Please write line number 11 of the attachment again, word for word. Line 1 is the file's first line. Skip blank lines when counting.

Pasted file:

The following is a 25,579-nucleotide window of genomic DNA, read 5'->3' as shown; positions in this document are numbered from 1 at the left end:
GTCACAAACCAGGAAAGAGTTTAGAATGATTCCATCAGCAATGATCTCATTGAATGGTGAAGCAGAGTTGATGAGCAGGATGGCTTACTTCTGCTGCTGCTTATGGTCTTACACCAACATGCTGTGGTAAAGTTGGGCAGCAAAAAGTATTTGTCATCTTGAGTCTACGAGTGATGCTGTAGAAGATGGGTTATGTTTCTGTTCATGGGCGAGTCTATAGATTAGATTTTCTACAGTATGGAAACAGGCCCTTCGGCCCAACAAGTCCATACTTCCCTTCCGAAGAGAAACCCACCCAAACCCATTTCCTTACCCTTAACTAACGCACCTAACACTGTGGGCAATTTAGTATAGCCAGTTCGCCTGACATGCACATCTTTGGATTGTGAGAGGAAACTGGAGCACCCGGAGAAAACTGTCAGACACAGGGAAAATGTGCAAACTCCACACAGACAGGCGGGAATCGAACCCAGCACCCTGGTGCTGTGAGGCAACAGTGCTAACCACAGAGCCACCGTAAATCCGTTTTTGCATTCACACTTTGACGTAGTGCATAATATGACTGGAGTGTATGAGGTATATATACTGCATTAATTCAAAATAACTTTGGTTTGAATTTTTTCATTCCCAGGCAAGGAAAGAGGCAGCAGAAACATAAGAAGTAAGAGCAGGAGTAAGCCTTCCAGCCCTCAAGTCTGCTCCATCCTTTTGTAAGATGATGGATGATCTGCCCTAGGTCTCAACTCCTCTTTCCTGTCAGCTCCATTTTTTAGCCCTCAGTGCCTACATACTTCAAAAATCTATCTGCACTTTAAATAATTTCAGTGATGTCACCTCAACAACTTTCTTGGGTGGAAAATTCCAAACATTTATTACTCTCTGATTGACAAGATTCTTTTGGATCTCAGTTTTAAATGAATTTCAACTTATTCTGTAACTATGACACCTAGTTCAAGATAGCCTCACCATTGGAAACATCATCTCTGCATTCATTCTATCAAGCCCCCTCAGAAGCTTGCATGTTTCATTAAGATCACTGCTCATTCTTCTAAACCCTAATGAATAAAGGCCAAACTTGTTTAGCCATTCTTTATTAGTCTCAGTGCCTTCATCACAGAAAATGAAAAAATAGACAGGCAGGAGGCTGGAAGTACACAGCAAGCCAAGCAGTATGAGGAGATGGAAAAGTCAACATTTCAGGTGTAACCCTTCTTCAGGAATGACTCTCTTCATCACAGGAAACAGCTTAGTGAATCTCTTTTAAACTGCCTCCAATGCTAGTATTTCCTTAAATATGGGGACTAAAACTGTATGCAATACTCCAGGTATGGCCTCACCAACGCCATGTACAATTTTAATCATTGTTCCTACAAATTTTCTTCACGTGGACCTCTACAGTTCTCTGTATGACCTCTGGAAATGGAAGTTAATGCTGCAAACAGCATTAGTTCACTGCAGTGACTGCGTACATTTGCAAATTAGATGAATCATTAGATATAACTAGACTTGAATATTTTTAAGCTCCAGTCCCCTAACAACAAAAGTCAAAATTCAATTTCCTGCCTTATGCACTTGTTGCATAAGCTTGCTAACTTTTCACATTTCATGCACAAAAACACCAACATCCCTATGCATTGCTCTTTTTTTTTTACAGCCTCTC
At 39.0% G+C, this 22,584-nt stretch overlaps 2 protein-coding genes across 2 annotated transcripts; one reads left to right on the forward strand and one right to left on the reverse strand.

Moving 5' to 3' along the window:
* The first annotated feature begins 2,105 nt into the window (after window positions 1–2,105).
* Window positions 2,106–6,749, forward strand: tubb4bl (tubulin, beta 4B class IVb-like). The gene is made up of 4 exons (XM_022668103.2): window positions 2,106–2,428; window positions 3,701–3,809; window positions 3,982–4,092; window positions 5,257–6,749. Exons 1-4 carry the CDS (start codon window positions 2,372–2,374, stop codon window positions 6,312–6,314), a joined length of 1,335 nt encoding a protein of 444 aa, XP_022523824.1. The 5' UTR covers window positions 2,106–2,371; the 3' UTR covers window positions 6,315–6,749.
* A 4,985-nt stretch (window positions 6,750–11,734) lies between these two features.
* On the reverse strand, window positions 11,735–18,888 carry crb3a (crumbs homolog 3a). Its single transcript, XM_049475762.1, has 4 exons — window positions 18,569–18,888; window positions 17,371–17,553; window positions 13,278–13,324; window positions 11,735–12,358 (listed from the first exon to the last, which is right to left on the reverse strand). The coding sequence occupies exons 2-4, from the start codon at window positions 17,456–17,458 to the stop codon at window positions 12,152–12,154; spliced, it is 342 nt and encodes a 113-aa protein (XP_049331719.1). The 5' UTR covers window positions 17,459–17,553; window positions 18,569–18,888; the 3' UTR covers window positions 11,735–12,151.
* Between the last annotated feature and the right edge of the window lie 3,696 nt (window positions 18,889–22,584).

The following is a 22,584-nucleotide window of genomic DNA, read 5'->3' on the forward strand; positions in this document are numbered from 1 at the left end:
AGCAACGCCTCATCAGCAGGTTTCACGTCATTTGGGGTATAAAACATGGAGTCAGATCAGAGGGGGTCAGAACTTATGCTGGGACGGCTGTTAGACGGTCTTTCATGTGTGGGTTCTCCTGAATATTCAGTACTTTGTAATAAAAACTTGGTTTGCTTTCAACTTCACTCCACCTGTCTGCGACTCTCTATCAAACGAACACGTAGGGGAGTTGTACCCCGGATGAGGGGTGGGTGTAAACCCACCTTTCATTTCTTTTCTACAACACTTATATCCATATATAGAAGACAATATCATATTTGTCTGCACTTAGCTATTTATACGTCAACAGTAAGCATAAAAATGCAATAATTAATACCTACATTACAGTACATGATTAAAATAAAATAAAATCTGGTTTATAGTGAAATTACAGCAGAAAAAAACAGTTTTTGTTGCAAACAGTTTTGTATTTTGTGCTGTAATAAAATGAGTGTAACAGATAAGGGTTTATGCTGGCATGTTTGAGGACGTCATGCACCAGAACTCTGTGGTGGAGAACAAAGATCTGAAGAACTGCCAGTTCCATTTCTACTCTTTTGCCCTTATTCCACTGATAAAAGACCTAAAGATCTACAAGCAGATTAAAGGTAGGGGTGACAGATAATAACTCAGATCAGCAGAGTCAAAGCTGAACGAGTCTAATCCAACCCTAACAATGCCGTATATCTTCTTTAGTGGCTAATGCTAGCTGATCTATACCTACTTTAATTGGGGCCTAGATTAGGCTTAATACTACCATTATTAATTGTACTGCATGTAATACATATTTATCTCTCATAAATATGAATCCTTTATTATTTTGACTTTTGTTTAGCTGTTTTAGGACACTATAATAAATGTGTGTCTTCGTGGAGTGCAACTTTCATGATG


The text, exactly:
AGCAACGCCTCATCAGCAGGTTTCACGTCATTTGGGGTATAAAACATGGAGTCAGATCAGAGGGGGTCAGAACTTATGCTGGGACGGCTGTTAGACGGTCTTTCATGTGTGGGTTCTCCTGAATATTCAGTACTTTGTAATAAAAACTTGGTTTGCTTTCAACTTCACTCCACCTGTCTGCGACTCTCTATCAAACGAACACGTAGGGGAGTTGTACCCCGGATGAGGGGTGGGTGTAAACCCACCTTTCATTTCTTTTCTACAACACTTATATCCATATATAGAAGACAATATCATATTTGTCTGCACTTAGCTATTTATACGTCAACAGTAAGCATAAAAATGCAATAATTAATACCTACATTACAGTACATGATTAAAATAAAATAAAATCTGGTTTATAGTGAAATTACAGCAGAAAAAAACAGTTTTTGTTGCAAACAGTTTTGTATTTTGTGCTGTAATAAAATGAGTGTAACAGATAAGGGTTTATGCTGGCATGTTTGAGGACGTCATGCACCAGAACTCTGTGGTGGAGAACAAAGATCTGAAGAACTGCCAGTTCCATTTCTACTCTTTTGCCCTTATTCCACTGATAAAAGACCTAAAGATCTACAAGCAGATTAAAGGTAGGGGTGACAGATAATAACTCAGATCAGCAGAGTCAAAGCTGAACGAGTCTAATCCAACCCTAACAATGCCGTATATCTTCTTTAGTGGCTAATGCTAGCTGATCTATACCTACTTTAATTGGGGCCTAGATTAGGCTTAATACTACCATTATTAATTGTACTGCATGTAATACATATTTATCTCTCATAAATATGAATCCTTTATTATTTTGACTTTTGTTTAGCTGTTTTAGGACACTATAATAAATGTGTGTCTTCGTGGAGTGCAACTTTCATGATG